Although the "department" method is effective for organizing work and goals, research from the Human Capital Institute (HCI) suggests that compiling the most effective teams takes more consideration.
In a Talent Pulse report from HCI, they explored why tactical teams are often created and examined the practices that determined whether or not they were successful. After analyzing the data, HCI found that the best performing workgroups did something that all coaches have advised against -- they put an "I" in Team (three to be exact).
HCI defines "intention" as a meaningful design that has a clear purpose and unambiguous expectations. When dilemmas arise, it's our knee-jerk reaction to quickly throw people at problems without giving much thought to specific tasks or desired outcomes. However, if we can curb our anxiety and be more deliberate regarding expectations, it will ensure the right people are selected for the job.
It doesn't stop there. In addition to purpose, team designers must also account for diversity and inclusiveness. A group of homogenous work-styles, skills, and perspectives will only limit the team's agility and creativity (all "hammers" will see all problems as "nails").
Instead, it's important to compile a diverse group of representatives with varying seniority levels, talents, and capabilities. Then, make sure everyone is aware of the team's unique skill sets so they can leverage them to amplify the collective intelligence of the group.
Lastly, make sure objectives are explicitly communicated and that each team member has clearly defined responsibilities aligned with the main objective. Also, ensure each member is aware of how critical his or her role is to the success of the organization.
Although teams need to be designed with the end goal in mind, too much structure can stifle creativity and decrease member interactions. Organizations need to provide guidelines and goals, but not at the expense of collaboration. Teams that were given freedom and empowered to use their own methods of problem-solving were more effective.
After teams are equipped with the right stipulations, it's important for leaders to instill a team mindset and emphasize the interdependencies. It's essential that everyone is on the same page and that their work is interconnected. If there is a lack of buy-in and individual work is valued over the groups, synergy will be thrown off, members won't communicate and the team's productivity will suffer.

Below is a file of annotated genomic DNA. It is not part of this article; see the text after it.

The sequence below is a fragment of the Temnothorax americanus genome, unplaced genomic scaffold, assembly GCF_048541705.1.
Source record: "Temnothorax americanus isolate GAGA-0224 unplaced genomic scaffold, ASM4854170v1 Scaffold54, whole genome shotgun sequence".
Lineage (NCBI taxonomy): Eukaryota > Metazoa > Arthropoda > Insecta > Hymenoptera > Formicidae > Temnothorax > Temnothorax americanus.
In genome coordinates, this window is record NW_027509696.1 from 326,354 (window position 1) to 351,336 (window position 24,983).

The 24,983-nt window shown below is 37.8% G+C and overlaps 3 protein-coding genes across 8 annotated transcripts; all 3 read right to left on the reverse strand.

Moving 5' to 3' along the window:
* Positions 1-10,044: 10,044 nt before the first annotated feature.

Lastly, it's important to provide the team with tools and training to encourage communication and camaraderie. Unfortunately, we expect our employees to be great team players without ever teaching them the skills needed to work on a team. Whether it's how to manage conflict, delegate work, or leverage emotional intelligence, it's critical to provide team-building exercises so they can realize each other's unique strengths.
Building a diverse team with various abilities is only the beginning. Without first fostering transparency through open communication, different work-styles will create friction and negate the benefits of diversity. Team effectiveness will only be as great as the quality of their interactions.
Without the convenience of an org-chart to fall back on, handcrafted teams will need a clear and distinct leader. HCI highlighted a few traits of effective leaders:
- took accountability for the quality and quantity of the team's output,
- helped others accomplish their work,
- consistently communicated team progress and expectations,
- managed through conflict,
- coached an developed their team members, and
- fairly distributed resources amongst team members while also ensuring that everyone had an equal voice.
These traits help team leaders earn the respect and engagement of their peers -- a better way of gaining influence rather than solely relying on tenure or title.
It may take a little more time and effort to compile hand-crafted teams, but the research from HCI shows the benefits far outweigh the efforts. Organizations that reported the highest performing workgroups put these three "I's" in team.